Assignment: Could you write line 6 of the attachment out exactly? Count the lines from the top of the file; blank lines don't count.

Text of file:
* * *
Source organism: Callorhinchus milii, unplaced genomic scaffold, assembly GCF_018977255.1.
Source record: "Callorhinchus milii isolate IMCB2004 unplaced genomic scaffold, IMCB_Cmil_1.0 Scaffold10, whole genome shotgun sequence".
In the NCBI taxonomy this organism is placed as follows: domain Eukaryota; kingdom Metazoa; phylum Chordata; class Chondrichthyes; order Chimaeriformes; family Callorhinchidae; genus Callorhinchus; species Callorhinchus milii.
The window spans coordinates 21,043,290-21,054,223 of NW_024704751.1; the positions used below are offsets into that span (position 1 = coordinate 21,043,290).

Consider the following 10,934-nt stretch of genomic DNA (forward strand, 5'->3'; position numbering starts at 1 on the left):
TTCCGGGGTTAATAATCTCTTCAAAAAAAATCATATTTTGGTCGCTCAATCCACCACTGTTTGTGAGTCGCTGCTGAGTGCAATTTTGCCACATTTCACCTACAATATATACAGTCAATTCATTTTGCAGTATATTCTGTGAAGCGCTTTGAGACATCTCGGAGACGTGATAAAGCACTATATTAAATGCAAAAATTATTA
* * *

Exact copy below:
TTCCGGGGTTAATAATCTCTTCAAAAAAAATCATATTTTGGTCGCTCAATCCACCACTGTTTGTGAGTCGCTGCTGAGTGCAATTTTGCCACATTTCACCTACAATATATACAGTCAATTCATTTTGCAGTATATTCTGTGAAGCGCTTTGAGACATCTCGGAGACGTGATAAAGCACTATATTAAATGCAAAAATTATTA